“Too much sass, just like your father.”
“I’m barely anything like James,” I said. “For one thing, I use my brain.” Callum snorted and grinned, before his face contorted in confusion.
“Say, why do you call your father James? Why not father?”
“I call him father to his face, but he and Lily left me with Lily’s sister when I was a baby and then went and faked their deaths.” I explained the circumstances to Grandfather Callum who listened intently as we slowly began to wander through the library. For the first time, I admitted who actually raised me and the Goblin’s plot to make some money.
“The goblins will do that, you know, especially since I doubt James actually investigated how much we owned. Anyway, I suppose the joke is on your parents in the end, for no doubt you could empty the family coffers in a day and let them have none of it.”
“Why?” I asked.
“Well, they were registered as dead,” Callum explained. “With both the Ministry for Magic and the goblins I would presume, because how else would you inherit everything? When they were declared dead, everything was transferred to your name, and just because they are no longer dead, the monies and properties do not revert back to their name. At least not in the magical world. One of the ancestors tried it and it did not work out so well with him. And to my knowledge, not much has changed by way of inheritance laws since then.”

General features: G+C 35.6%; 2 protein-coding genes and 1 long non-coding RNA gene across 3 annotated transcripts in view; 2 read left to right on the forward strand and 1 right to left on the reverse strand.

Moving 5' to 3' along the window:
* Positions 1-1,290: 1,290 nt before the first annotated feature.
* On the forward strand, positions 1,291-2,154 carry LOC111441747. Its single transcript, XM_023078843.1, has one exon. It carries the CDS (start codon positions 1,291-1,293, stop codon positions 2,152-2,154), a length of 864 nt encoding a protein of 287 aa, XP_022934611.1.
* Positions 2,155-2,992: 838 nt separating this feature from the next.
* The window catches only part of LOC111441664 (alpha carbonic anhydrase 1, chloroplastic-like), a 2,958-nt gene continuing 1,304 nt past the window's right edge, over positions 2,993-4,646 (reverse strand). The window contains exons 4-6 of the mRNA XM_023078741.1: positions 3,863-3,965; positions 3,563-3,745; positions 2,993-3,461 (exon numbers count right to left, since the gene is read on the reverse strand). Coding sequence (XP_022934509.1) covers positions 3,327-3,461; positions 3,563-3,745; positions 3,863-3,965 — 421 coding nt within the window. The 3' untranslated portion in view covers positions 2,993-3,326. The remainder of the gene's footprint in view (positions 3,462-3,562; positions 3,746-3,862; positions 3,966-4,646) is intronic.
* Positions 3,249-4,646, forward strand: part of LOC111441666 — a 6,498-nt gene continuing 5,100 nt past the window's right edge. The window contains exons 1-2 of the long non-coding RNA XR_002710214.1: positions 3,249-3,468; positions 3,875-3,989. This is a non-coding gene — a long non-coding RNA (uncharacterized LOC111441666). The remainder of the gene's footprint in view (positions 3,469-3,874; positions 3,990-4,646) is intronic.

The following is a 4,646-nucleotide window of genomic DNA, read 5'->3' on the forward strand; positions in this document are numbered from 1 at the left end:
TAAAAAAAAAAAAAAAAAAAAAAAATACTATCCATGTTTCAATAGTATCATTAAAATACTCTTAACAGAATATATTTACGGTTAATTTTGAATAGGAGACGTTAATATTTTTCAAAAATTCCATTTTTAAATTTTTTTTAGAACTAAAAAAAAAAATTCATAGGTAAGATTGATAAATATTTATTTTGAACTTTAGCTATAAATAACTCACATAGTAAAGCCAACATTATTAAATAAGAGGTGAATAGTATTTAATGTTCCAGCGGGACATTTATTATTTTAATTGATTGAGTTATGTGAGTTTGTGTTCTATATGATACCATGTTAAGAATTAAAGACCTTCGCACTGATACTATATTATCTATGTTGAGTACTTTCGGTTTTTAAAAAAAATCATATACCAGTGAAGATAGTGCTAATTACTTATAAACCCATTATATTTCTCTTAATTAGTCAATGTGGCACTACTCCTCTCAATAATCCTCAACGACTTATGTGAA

“So you’re saying, Grandfather, that the manor, the vaults and everything in them belongs to me?” I asked.
“The titles and everything else as well,” Callum replied. “You’ll probably still need to give your brother—he is younger than you, yes? Ah—well, then you’ll still need to give your brother an inheritance.”
“But wasn’t he dead too?”
“But he is not yet of age,” Callum explained. “Your parents were of age when they were declared dead, and as such, they would have already received an inheritance that would have reverted back to their name. I suspect that is what they have access to at Gringotts right now. But your brother has not yet received an inheritance from House Potter, and so it is your duty to give him one.”
“All right, you mentioned titles, what about those?” I asked. Callum merely waved it off though.